Pastry Chef Luis Villavelazquez Joins La Victoria for Pan Dulce Upgrade

Kevin Y./Yelp
With the help of pastry chef Luis Villavelazquez, the 60-year-old panaderia on 24th Street will soon begin modernizing its pan dulce.
​In a move that could remake San Francisco's notion of pan dulce ― Mexican sweet rolls ― pastry chef Luis Villavelazquez is working with Mission panaderia La Victoria to modernize the baking program at the 60-year-old bakery and cafe.

Meredith Brody
Villavelazquez at Ferry Plaza in October 2009.
​Last week, Villavelazquez began doing production for Les Elements in La Victoria's commissary kitchen. This week he starts working with the La Victoria staff to improve their pan dulce techniques and introduce new, higher-quality ingredients, all, he says, without straying too far from panaderia tradition. Villavelazquez tells SFoodie he'll start shadowing the bakers' shift ― 2 a.m.-2 p.m. ― to work with 30-year La Victoria vets Raul Vasquez and Lorenzo Castro on teaching new techniques, though Villavelazquez himself plans to make fillings and more intricate items.

"The hardest part will be to show them I have the same amount of skills that they do, and at the same time I have to trust them, and they have to trust me," says Villavelazquez, who recalls going to La Victoria as a kid, nibbling on cookies and conchas.

Villavelazquez was an intern at Elizabeth Falkner's Citizen Cake, eventually working his way up to pastry sous chef. He made the leap to Orson, before taking over the pastry program at Absinthe and its sister, Arlequin Cafe. Last fall, he struck out on his own with Les Elements Patisserie, which sets up a stall at the Thursday and Saturday Ferry Plaza farmers' markets. He's also been signing up wholesale clients, including Tcho, where he's begun making pastries for its Beta Store on the Embarcadero.

Daniel L./Yelp
​On Monday, Villavelazquez plans to begin offering his first pastry in the La Victoria case, a prickly pear- and chocolate-filled profiterole. He'll introduce new items every few days or so; La Victoria's pan dulce line should start to change in about a month. Some things, like conchas, will get subtle tweaks ― vanilla-sugar topping, say. Or they'll shift to more upscale ingredients, Tcho chocolate rather than Ghirardelli, for instance.

Other items, says La Victoria's Jaime Maldonado, will see more dramatic changes. Croissants will morph from the Mexican cuerno feite, to the flakier French style ― some filled with dulce de leche ― and there'll be more tropical fruit fillings, too. "French technique, Latin technique ― it's going to be a melding of flavors and styles, a new way of looking at things," Maldonado says. Plans also call for rethinking the pastry cases, which double as La Victoria's window displays.

Modernization has long been a goal for Maldonado, who took over the business from his dad in 1992. Last year he said this to SFoodie's Jonathan Kauffman: "My next step is to bring in a pastry chef, someone with some notoriety who says, 'I see what this guy is doing, I like what he's doing.' I want to create a new product environment that doesn't alienate the Latin pastries but adds European twists to create nuevo Latino pastries."

Looks like Maldonado found what he's looking for. The question now is, will the neighborhood accept the change, including paying a bit more for pan dulce?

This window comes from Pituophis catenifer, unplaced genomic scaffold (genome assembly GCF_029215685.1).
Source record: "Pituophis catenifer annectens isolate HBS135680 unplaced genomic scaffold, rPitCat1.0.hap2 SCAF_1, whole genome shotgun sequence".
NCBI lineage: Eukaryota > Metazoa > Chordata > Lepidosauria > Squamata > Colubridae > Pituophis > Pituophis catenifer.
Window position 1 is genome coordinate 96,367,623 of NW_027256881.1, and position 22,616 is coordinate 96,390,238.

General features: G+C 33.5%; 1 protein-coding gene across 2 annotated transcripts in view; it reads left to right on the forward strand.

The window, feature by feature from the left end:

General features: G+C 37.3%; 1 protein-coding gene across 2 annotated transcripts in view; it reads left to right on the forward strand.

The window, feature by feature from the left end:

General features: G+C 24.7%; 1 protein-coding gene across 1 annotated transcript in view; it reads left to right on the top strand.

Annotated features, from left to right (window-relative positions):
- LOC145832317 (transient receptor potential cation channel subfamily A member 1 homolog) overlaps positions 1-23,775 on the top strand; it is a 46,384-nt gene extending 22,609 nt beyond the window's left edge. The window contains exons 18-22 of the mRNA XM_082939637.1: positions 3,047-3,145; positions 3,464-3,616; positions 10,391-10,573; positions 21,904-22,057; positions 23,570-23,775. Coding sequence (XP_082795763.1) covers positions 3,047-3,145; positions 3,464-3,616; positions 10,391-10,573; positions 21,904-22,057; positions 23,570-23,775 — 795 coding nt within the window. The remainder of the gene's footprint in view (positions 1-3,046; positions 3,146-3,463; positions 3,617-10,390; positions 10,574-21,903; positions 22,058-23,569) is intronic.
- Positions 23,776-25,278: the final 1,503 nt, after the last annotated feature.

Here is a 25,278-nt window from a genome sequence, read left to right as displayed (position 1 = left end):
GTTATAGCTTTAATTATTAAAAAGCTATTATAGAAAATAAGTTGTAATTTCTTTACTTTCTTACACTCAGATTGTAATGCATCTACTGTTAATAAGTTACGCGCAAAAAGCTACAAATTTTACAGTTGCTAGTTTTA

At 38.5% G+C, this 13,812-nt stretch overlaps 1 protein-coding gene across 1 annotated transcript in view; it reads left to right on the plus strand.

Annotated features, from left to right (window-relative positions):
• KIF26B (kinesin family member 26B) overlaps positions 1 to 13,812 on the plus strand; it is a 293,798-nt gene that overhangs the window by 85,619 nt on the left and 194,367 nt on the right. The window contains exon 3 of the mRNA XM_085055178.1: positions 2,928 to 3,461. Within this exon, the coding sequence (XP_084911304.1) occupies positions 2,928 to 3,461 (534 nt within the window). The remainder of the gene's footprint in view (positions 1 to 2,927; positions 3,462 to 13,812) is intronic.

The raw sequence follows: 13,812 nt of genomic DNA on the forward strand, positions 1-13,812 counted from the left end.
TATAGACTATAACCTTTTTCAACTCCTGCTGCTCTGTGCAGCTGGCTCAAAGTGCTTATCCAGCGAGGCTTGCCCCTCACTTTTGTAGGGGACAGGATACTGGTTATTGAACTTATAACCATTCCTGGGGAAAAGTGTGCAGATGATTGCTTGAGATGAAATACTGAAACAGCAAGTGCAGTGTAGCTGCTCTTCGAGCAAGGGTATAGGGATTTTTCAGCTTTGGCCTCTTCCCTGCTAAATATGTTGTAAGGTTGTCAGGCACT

Maldonado's planning to hold the line on prices for most things, which currently range from $.99-$2.50 per piece. "The thing is to do it so we get younger people in the neighborhood more excited without making our regulars mad."

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John Nuno
John Nuno

I hear old time Missionistas cuss and fuss all the time about the changes here, but the fact is many of them no longer live or shop here. I was born and raised in the Mission, but I realize the neighborhood is not a living museum here to satisfy the nostalgia of people who now reside in the East Bay or Sacramento. I'm not a huge fan of gentrification but it's a fact of life that cities all across America are coping with. Yes, they are experimenting with new techniques but Maldonaldo is clear about sticking the core Latin flavor. If you want to criticize, at least try the new panducle product first, rather than arguing about the notions of what is "authentic." The man is running a business that's been around 60 years, and who can criticize him for trying to stick around for another 60 more.


The owner is a self hating mexican, i have proof.


I hope he takes on traditional Mexican baking techniques to mimic what the pan dulce at Bondy or El Cardenal in Mexico City. La Victoria's pan dulce has not been very good for quite a while and I can't understand why they wrap some of their bread in plastic wrap. I think the best and most traditional pan dulce is made at the Royal Bakery in the Excelsior. They might not have fresh pan dulce every day but when they do it beats anything on 24th Street.


What a disaster! Why fix it if it works? Does this guy understand that Mexican bakers took their techniques from the French and made them theirs?Why go back to French again risking loosing its essence? If I want a French croissant I go to Tartine, we don't need another French bakery. Yet another example of the Mission's gentrification.

Isaac Rivas
Isaac Rivas

I think it is great. Mexican culture is all about mixtures and food is just like language, it keeps evolving.

There is nothing wrong with experimentation.

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